Today, researchers from various universities and organizations around the world announced the DROWN SSL exploit. DROWN, an acronym standing for Decrypting RSA with Obsolete and Weakened encryption, is an exploit that allows for remote decryption of SSL communications even if they’re protected by more advanced cipher suites.
Who is affected?
While it doesn’t see much use today, many servers still have SSLv2 as a default option for clients to use. If your server supports SSLv2, it is vulnerable to this exploit. Additionally, if the same private key is used on a server that supports SSLv2 and on a server that doesn’t, the server that does not is also vulnerable.
Important note: The servers do not need to be hosted at the same location for this to be successful. If a server is hosted in ‘datacenter’ and uses the same private key as a server in a corporate office, then both servers are potentially vulnerable.
As a generic countermeasure to exploits, efforts should be made to make sure all software and operating systems are regularly patched.
What can the attackers gain?
Any communication encrypted by SSL between users and the server can be intercepted. This typically includes, but is not limited to, usernames and passwords, credit card numbers, emails, instant messages, and sensitive documents. Under some common scenarios, an attacker can also impersonate a secure website and intercept or change the content the user sees.
What do you need to do?
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This vulnerability affects many aspects of your server environment, so you may have to take several steps to update your environment to a safe state.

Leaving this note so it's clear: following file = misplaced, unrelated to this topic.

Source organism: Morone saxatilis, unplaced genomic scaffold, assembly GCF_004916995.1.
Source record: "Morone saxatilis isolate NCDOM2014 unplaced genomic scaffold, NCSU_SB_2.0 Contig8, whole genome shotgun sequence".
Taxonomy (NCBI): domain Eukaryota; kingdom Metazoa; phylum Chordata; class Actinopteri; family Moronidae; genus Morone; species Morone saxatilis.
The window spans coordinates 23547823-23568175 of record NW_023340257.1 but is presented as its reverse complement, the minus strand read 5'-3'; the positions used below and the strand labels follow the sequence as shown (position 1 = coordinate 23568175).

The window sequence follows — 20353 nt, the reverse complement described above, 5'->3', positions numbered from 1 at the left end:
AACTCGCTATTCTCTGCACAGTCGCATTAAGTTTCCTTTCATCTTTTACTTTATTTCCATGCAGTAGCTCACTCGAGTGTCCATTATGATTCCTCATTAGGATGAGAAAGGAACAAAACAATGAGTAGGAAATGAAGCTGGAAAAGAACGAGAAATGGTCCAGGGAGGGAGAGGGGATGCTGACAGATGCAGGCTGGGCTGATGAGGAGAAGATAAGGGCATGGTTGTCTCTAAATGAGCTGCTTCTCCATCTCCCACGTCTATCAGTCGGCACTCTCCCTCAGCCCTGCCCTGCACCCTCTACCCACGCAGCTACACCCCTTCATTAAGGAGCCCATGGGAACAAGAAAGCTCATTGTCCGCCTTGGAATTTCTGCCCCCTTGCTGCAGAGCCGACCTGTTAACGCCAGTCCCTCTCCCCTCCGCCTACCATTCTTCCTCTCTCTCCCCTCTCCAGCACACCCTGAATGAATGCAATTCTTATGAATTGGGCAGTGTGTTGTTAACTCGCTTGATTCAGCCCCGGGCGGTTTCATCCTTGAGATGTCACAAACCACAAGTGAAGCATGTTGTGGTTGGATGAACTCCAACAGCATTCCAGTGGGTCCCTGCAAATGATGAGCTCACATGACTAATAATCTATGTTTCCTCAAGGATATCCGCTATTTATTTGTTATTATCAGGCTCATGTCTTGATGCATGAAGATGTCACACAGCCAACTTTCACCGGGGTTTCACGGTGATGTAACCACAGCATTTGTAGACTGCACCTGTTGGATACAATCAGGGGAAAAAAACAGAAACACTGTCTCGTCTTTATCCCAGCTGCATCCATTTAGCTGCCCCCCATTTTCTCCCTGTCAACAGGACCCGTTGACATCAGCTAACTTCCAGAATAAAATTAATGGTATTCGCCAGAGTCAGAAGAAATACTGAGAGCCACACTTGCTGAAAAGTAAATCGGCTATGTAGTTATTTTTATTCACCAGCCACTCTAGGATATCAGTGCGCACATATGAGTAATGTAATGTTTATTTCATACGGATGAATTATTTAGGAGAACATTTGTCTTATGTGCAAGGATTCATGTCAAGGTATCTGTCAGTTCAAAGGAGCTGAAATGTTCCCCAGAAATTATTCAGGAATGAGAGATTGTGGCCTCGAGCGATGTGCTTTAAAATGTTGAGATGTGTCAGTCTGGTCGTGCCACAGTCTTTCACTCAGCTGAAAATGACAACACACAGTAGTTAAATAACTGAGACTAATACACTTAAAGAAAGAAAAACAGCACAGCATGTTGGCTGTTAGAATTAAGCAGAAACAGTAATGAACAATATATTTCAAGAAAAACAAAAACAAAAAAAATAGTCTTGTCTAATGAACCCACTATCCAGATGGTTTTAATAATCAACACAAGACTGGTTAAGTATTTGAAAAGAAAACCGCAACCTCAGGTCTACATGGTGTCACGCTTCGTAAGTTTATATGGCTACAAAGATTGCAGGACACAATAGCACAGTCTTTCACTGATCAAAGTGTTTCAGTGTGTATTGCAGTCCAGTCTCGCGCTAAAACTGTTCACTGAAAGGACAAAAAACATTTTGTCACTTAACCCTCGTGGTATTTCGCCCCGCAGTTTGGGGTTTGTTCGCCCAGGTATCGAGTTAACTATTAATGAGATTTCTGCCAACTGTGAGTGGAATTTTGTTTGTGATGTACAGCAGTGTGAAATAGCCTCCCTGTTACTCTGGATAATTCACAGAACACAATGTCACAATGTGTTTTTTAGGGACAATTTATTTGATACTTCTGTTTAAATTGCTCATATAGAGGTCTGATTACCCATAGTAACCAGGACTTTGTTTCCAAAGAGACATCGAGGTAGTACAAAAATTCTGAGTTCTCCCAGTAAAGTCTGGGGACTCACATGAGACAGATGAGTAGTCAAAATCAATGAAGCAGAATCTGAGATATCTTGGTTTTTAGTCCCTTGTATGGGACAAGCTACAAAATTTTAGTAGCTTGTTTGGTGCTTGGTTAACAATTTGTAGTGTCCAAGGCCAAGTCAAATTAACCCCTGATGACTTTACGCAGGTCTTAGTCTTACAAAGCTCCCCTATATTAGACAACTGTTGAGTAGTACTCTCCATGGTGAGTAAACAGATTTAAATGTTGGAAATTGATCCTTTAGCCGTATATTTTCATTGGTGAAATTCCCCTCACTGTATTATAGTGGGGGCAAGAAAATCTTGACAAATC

Common vulnerable services:
Open-SSL Users: Make sure Open-SSL has been patched to the latest version. 1.0.1 Should be upgraded to 1.0.1s and those using Open-SSL 1.0.2 should make sure they’re running 1.0.2g.
Microsoft IIS: Ensure SSLv2 is disabled and update Microsoft IIS to the newest version supported by your server.
Network Security Services (NSS): Ensure SSLv2 is disabled and update to the newest version supported by your server.
Web Servers: For Apache and Nginx web servers, disable SSLv2.
How does DROWN affect the system?
DROWN works by intercepting SSL traffic encrypted with the commonly-used TLS (Transport Layer Session) cipher suite going to the target server and capturing the ciphertext. Once that’s done, the attacker repeatedly connects to a server that is using the same private key. Using specially crafted packets, an attacker is able to get the target server to eventually leak enough information that the TLS traffic can be decrypted
This exploit was discovered and released by researchers, which creates a small window to allow for patches and fixes before the exploit becomes fatal.